seen and admired a lady, whom Dion describes, or makes Antonine describe, as Chief Priestess of Vesta. With this designation Preuner emphatically disagrees, accounting for the αρχιέρεια on the grounds that she officiated in the chief worship of Rome, not that she herself was the chief priestess. It was in the early months of the year 221 that Antonine, having seconded Julia Paula, took from her nunnery the Vestal Aquilia Severa, thereby thoroughly shocking the susceptible. We have already discussed the reasons for this act of folly. From a religious point of view there was much to be said by the Emperor, and undoubtedly he said it. From an aesthetic standpoint it was a mistake. There are still in existence a certain number of coins and medals which bear her effigy; these give her the appearance of a sinister and rather evil-looking woman, utterly unlike the helpless Neophyte, young and beautiful, whom various writers have depicted in their efforts to excite our pity for the poor nun forcibly ravished by an unattractive and debauched Emperor.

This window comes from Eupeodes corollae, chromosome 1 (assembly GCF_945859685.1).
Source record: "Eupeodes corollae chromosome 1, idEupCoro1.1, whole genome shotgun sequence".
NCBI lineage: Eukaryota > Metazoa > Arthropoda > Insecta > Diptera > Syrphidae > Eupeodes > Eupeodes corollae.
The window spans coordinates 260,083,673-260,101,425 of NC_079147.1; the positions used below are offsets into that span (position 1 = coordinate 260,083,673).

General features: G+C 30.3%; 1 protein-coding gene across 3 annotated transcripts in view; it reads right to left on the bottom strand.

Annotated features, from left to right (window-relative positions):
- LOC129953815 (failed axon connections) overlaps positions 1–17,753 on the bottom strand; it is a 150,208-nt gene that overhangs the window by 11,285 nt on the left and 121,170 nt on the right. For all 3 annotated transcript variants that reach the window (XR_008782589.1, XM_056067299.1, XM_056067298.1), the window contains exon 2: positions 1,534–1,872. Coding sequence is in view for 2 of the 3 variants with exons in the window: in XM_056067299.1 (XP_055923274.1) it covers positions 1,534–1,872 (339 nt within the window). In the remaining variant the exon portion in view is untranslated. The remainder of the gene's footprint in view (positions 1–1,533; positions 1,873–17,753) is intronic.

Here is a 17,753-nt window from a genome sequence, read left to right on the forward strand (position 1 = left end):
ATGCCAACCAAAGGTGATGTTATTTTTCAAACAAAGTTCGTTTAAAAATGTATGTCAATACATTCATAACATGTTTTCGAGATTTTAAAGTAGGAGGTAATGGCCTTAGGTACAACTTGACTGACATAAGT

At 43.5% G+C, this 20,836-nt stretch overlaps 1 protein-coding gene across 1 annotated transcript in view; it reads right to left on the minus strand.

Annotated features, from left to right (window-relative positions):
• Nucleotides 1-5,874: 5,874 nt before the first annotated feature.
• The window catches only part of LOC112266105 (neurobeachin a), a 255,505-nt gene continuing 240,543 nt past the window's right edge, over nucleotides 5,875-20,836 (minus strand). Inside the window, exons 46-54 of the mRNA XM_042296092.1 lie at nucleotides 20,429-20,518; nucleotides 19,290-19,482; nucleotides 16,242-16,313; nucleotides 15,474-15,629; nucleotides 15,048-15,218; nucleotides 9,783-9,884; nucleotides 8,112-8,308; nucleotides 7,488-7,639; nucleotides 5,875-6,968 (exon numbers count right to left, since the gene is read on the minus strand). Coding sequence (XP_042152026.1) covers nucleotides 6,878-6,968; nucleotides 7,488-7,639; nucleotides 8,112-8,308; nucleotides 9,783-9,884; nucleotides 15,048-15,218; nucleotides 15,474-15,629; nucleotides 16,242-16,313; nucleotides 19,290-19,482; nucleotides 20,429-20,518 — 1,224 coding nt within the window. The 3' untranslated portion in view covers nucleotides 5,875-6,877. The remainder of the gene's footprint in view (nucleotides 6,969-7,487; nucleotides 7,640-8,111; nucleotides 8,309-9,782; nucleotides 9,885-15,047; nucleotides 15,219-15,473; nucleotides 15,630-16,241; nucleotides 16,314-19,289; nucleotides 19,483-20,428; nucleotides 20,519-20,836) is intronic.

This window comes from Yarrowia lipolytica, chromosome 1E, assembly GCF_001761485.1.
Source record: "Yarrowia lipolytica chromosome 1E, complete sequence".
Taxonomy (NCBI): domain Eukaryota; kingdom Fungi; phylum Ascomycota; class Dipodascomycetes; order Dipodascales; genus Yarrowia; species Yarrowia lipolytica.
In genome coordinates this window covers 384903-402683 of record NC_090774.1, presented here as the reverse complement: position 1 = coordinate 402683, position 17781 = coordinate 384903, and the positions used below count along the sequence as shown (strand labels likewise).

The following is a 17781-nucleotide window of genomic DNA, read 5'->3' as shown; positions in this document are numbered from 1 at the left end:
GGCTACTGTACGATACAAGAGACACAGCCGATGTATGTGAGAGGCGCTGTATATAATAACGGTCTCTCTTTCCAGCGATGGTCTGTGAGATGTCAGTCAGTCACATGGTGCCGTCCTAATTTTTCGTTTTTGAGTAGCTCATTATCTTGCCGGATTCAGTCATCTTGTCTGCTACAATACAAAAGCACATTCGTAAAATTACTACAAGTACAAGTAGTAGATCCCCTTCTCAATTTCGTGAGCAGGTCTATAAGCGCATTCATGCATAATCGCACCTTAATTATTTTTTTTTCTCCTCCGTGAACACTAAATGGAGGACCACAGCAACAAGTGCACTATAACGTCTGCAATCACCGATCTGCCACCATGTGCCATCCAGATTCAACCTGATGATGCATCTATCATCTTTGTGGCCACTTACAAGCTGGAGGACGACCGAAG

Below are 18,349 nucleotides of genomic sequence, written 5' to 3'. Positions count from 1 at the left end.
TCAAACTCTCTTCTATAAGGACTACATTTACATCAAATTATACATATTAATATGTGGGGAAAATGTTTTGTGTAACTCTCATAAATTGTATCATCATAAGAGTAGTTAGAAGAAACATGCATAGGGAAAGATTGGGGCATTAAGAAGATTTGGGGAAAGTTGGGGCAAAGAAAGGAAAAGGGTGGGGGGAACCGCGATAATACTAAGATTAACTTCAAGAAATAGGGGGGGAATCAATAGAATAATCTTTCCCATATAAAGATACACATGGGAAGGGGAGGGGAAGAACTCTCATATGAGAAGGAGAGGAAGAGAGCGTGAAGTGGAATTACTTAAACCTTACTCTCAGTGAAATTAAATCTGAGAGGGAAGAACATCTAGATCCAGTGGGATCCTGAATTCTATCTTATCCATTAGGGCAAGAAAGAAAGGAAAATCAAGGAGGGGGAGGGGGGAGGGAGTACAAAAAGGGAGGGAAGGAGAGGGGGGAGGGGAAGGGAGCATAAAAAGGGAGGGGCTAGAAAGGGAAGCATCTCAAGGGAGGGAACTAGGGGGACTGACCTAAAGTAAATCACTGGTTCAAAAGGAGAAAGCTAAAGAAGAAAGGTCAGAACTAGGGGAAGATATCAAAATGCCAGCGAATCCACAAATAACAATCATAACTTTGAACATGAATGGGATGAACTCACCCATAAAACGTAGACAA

The whole modern opinion of the community of Vesta is founded on a mistaken view of their position and usefulness. Our ideas of Vestals are largely derived from the conceptions which Egyptian anchorites bequeathed to the esoteric religious communities which flourished during the middle ages. The truth lies in the fact that the Roman Vestals have but one point of contact with the successors of the anchorites, namely, their reputation for chastity, which was, however, grafted on